2. Introducing the Reduce Noise filter
      7m 29s
    3. Correcting a noisy photo
      5m 33s
    4. Smoothing over high-contrast noise
      5m 50s
    5. Protecting details with an edge mask
      4m 52s
    6. Adjusting overly saturated shadows
      3m 35s
    7. Correcting with High Pass and Lens Blur
      3m 45s
    8. Brushing away blur and sharpening
      6m 42s
    9. Creating texture by adding noise
      5m 28s
    10. The Camera Raw Detail panel
      7m 8s
    11. Correcting noise and detail in Camera Raw
      8m 10s
    12. Adding noise grain and vignetting effects
      6m 47s
  8. 44m 30s
    1. Blur Gallery
      1m 36s
    2. Creating depth-of-field effects in post
      5m 29s
    3. Modifying your Field Blur settings
      4m 57s
    4. Editing and exporting a Field Blur mask
      6m 15s
    5. Adding a synthetic light bokeh
      3m 52s
    6. Using the Selection Bleed option
      7m 29s
    7. Creating a radial blur with Iris Blur
      6m 59s
    8. Creating "fake miniatures" with Tilt-Shift
      4m 35s
    9. Combining multiple Blur Gallery effects
      3m 18s
  9. 1h 34m
    1. Blend Modes
      1m 16s
    2. Using the Dissolve mode
      9m 47s
    3. Multiply and the darken modes
      8m 30s
    4. Screen and the lighten modes
      8m 10s
    5. Cleaning up and integrating a bad photo
      6m 38s
    6. Blending inside blend modes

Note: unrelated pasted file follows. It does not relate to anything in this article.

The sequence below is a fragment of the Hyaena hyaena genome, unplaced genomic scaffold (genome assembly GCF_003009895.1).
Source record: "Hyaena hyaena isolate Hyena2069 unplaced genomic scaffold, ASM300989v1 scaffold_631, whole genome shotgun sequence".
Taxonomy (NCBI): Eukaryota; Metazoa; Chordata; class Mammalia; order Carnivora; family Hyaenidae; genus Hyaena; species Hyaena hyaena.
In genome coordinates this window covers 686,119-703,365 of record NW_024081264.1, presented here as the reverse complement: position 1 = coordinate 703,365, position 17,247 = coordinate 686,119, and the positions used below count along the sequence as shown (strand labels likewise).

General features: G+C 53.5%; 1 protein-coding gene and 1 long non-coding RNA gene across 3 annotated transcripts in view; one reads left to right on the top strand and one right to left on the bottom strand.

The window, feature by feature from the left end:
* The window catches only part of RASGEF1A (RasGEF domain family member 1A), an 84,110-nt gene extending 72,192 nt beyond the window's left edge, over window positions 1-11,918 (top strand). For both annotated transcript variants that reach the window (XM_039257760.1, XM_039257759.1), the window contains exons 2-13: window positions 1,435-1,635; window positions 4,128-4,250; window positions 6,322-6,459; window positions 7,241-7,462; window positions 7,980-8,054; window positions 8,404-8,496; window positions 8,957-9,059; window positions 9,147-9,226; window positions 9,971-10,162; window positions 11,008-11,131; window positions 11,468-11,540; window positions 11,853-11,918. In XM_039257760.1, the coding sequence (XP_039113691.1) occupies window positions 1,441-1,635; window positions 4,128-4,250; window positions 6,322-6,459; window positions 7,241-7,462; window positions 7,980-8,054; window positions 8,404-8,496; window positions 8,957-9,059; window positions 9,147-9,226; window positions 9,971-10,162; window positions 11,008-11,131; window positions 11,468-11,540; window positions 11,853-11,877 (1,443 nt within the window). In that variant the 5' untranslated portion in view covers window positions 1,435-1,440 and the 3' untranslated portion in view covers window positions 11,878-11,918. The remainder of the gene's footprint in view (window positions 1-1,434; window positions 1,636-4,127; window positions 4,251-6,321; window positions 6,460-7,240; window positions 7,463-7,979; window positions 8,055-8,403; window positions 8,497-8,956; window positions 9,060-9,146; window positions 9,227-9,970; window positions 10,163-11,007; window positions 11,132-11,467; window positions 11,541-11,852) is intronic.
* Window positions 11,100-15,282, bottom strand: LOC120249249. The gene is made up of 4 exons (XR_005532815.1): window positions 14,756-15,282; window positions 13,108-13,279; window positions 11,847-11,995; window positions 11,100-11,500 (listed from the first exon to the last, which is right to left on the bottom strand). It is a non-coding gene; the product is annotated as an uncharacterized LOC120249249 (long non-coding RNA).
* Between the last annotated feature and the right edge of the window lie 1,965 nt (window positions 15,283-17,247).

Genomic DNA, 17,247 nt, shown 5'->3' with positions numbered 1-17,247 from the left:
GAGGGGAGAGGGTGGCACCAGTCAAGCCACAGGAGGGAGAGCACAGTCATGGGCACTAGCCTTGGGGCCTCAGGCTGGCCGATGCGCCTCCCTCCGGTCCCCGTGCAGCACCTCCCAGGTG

6m 55s
    7. Overlay and the contrast modes
      6m 53s
    8. A few great uses for the contrast modes
      9m 7s
    9. Difference, Exclusion, Subtract, and Divide
      5m 5s
    10. Capturing the differences between images
      4m 18s
    11. Hue, Saturation, Color, and Luminosity
      4m 45s
    12. Blend mode shortcuts
      6m 21s
    13. The Fill Opacity Eight
      8m 57s
    14. Using the luminance-exclusion slider bars
      8m 8s
  10. 44m 20s
    1. Color Range
      1m 14s
    2. Introducing the Color Range command
      7m 24s
    3. Selecting a complex image with Color Range
      5m 49s
    4. Refining a selection in the Quick Mask mode
      7m 4s
    5. Viewing a mask with or without its image
      4m 24s
    6. Painting directly inside an alpha channel
      5m 39s
    7. Correcting fringes around a masked layer
      8m 5s
    8. Turning a layer into a knockout
      4m 41s
  11. 59m 43s
    1. Refine Edges
      1m 28s
    2. Laying down a base layer mask
      6m 49s
    3. Introducing the Refine Edge/Mask command
      7m 57s
    4. Edge detection and Smart Radius
      4m 42s
    5. Using the Refine Radius tool
      7m 31s
    6. The transformative power of Refine Edge
      3m 37s
    7. Perfecting a mask with overlay painting
      10m 58s
    8. Combining Quick Selection with Refine Mask
      10m 37s
    9. Bolstering and integrating hair
      6m 4s
  12. 1h 18m
    1. The Pen tool
      1m 50s
    2. Pixel-based masking versus the Pen tool
      6m 45s
    3. Drawing a straight-sided path outline
      6m 57s
    4. Moving, deleting, and adding anchor points
      6m 10s
    5. Dragging control handles to modify curves
      5m 27s
    6. Converting a path outline to a vector mask
      5m 36s
    7. Customizing a geometric shape
      5m 53s
    8. How to position points and control handles
      7m 7s
    9. Drawing smooth points with the Pen tool
      8m 7s
    10. Duplicating and scaling a vector mask
      5m 21s
    11. Cusp points and the Rubber Band option
      6m 21s
    12. Setting anchor points in the pasteboard
      6m 8s
    13. Using the Convert Point tool
      6m 43s